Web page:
U.S. embassy staff asked to leave Yemen
The U.S. State Department on Thursday recommended that all non-emergency staff and their families at the U.S. Embassy in Yemen leave the country after an attack on the building that killed 11 people, including one American, reported CNN.
Wednesday's attack by suspected al Qaeda-linked insurgents killed six Yemeni police and four civilians when the attackers, disguised as Yemeni forces, bombed the outer wall of the embassy and opened fire on first responders, said Mohammed al-Basha, a spokesman for the Yemeni Embassy in Washington.
Six attackers -- including one wearing a suicide vest -- were also killed, al-Basha said. Yemeni forces have rounded up at least 30 suspects, a security official said.
On Thursday, U.S. State Department spokesman Robert Wood reported that an American was among the dead as well.
"We are saddened to confirm that among the victims of yesterday's terrorist attack against our Embassy in Sanaa, Yemen, was Susan El-Baneh, an American citizen."
El-Baneh, 18, of Lackawanna, New York, had just been married and was visiting family in the Yemeni capital. Her husband, a Yemeni national, also died in the attack, Wood said.
The State Department's directive to non-emergency staff followed a similar warning in April, after after attacks against the embassy and a residential compound. That order was lifted last month, but has been reinstated since Wednesday's attack.
In a travel warning issued Thursday, the State Department said it would not authorize any travel outside the capital city of Sanaa, and asked U.S. citizens to defer all non-essential travel into the country. Those choosing to remain in Yemen were asked to "exercise caution" -- be vigilant, avoid crowds, keep a low profile, and vary times and routes for travel.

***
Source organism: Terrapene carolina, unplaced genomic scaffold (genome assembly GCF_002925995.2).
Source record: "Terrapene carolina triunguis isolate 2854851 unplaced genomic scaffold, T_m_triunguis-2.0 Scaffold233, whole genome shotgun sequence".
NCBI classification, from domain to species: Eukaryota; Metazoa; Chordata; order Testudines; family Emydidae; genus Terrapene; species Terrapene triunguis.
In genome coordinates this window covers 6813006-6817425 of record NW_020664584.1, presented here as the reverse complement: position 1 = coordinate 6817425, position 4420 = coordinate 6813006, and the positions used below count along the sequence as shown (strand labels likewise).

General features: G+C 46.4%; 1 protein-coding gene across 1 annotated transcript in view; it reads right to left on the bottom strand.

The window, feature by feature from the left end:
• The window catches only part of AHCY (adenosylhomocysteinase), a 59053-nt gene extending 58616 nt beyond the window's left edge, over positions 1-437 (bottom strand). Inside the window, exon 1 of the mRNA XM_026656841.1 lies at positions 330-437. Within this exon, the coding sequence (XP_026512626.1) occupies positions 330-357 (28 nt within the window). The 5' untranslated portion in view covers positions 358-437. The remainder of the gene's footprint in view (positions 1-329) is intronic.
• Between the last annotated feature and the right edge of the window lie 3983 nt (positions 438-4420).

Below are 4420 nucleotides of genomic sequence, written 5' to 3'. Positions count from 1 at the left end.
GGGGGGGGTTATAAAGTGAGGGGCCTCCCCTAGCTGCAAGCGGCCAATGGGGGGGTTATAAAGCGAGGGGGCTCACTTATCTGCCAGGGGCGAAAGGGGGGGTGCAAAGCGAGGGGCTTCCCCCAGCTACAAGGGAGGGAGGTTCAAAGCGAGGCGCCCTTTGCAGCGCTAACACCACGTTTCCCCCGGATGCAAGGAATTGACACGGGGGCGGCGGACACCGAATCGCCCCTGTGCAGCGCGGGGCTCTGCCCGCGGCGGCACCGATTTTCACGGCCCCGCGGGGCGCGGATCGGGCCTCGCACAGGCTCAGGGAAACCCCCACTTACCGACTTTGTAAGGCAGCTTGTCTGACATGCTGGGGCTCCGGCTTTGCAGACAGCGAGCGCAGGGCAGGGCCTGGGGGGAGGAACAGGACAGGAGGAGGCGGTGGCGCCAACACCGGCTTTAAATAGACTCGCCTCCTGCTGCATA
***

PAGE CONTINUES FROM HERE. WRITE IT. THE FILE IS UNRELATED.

"The Department remains concerned about possible attacks by extremist individuals or groups against U.S citizens, facilities, businesses, and perceived threats," it said.
Diplomatic sources told CNN Thursday they are aware of the reports. They noted that usually after such incidents, Yemeni security forces cast a broad net "bringing in the usual suspects, and then nothing comes out of it."
Meanwhile, Yemen's president has condemned the embassy attack and vowed to pursue the "criminals" who carry out such acts, The Associated Press reported the country's news agency as saying Friday.
In his first remarks since Wednesday's assault, President Ali Abdullah Saleh lashed out against terrorists, saying their actions are a result of "faulty upbringing."
"Security forces cannot prevent a terrorist from dying because he has decided to die, and this is a result of an ignorant and backward mind-set," the president was quoted by SABA as saying late Thursday in the town of Hodeida. "They offer no plans to serve the country; their plans are just death and destruction."
The embassy temporarily closed after the Wednesday morning attack so staff could help Yemeni investigators. It plans to resume normal operations on Saturday, after the normal weekend in Yemen.
The attackers detonated two car bombs in an attempt "to breach the wall ... and then have the attackers go on foot through this breach in the wall," State Department spokesman Sean McCormack said.
"The attack bears all the hallmarks of an al Qaeda attack," he added.
Yemen also believes al Qaeda is responsible, al-Basha said.
Media reports said Islamic Jihad in Yemen -- which is affiliated with al Qaeda -- has claimed responsibility for the attack.
The U.S. State Department had previously warned of violence that it attributes to Islamic extremists in Yemen.
In March, three mortar rounds landed near the embassy, wounding Yemeni students at a nearby school and Yemeni government security personnel, the State Department said.
The next month, an expatriate residential compound in the Hadda neighborhood was attacked by mortar fire. Suspected extremists fired two mortar rounds toward the Yemen Customs Authority and Italian Embassy in April, as well, but no one was hurt.